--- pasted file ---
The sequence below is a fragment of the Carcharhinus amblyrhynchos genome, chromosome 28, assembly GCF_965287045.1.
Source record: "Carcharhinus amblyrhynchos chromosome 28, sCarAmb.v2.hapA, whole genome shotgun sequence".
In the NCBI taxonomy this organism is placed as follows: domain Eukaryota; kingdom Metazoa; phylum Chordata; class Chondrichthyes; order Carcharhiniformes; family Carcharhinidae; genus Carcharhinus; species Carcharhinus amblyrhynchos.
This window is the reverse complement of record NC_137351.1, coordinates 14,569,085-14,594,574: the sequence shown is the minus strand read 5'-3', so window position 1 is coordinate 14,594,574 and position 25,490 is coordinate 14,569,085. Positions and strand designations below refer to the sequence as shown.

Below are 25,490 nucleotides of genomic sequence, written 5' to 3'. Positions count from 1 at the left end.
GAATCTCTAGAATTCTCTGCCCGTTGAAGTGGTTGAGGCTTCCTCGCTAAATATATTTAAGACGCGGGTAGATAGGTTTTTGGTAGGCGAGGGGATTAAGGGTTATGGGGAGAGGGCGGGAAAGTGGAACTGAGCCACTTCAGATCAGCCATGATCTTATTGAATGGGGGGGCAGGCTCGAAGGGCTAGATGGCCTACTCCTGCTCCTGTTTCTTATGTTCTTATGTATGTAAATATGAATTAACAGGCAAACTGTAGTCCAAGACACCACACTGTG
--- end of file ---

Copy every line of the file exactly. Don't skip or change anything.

The sequence below is a fragment of the Carcharhinus amblyrhynchos genome, chromosome 28, assembly GCF_965287045.1.
Source record: "Carcharhinus amblyrhynchos chromosome 28, sCarAmb.v2.hapA, whole genome shotgun sequence".
In the NCBI taxonomy this organism is placed as follows: domain Eukaryota; kingdom Metazoa; phylum Chordata; class Chondrichthyes; order Carcharhiniformes; family Carcharhinidae; genus Carcharhinus; species Carcharhinus amblyrhynchos.
This window is the reverse complement of record NC_137351.1, coordinates 14,569,085-14,594,574: the sequence shown is the minus strand read 5'-3', so window position 1 is coordinate 14,594,574 and position 25,490 is coordinate 14,569,085. Positions and strand designations below refer to the sequence as shown.

Below are 25,490 nucleotides of genomic sequence, written 5' to 3'. Positions count from 1 at the left end.
GAATCTCTAGAATTCTCTGCCCGTTGAAGTGGTTGAGGCTTCCTCGCTAAATATATTTAAGACGCGGGTAGATAGGTTTTTGGTAGGCGAGGGGATTAAGGGTTATGGGGAGAGGGCGGGAAAGTGGAACTGAGCCACTTCAGATCAGCCATGATCTTATTGAATGGGGGGGCAGGCTCGAAGGGCTAGATGGCCTACTCCTGCTCCTGTTTCTTATGTTCTTATGTATGTAAATATGAATTAACAGGCAAACTGTAGTCCAAGACACCACACTGTG